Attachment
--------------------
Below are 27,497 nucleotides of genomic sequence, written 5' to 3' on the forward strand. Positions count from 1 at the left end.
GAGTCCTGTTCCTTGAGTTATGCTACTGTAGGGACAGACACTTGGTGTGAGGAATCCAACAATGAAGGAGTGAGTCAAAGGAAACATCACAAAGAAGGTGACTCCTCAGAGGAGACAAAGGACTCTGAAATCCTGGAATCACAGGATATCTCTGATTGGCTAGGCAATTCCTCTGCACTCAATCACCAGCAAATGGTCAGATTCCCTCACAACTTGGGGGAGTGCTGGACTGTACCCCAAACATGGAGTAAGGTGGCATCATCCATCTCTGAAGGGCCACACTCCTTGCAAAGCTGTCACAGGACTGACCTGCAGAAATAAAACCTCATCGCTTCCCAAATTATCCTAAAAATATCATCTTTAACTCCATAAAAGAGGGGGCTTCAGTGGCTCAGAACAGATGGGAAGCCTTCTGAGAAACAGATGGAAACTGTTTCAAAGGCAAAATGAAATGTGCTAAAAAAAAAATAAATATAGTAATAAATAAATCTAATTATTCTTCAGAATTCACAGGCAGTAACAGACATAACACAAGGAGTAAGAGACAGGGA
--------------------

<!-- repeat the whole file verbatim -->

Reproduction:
Below are 27,497 nucleotides of genomic sequence, written 5' to 3' on the forward strand. Positions count from 1 at the left end.
GAGTCCTGTTCCTTGAGTTATGCTACTGTAGGGACAGACACTTGGTGTGAGGAATCCAACAATGAAGGAGTGAGTCAAAGGAAACATCACAAAGAAGGTGACTCCTCAGAGGAGACAAAGGACTCTGAAATCCTGGAATCACAGGATATCTCTGATTGGCTAGGCAATTCCTCTGCACTCAATCACCAGCAAATGGTCAGATTCCCTCACAACTTGGGGGAGTGCTGGACTGTACCCCAAACATGGAGTAAGGTGGCATCATCCATCTCTGAAGGGCCACACTCCTTGCAAAGCTGTCACAGGACTGACCTGCAGAAATAAAACCTCATCGCTTCCCAAATTATCCTAAAAATATCATCTTTAACTCCATAAAAGAGGGGGCTTCAGTGGCTCAGAACAGATGGGAAGCCTTCTGAGAAACAGATGGAAACTGTTTCAAAGGCAAAATGAAATGTGCTAAAAAAAAAATAAATATAGTAATAAATAAATCTAATTATTCTTCAGAATTCACAGGCAGTAACAGACATAACACAAGGAGTAAGAGACAGGGA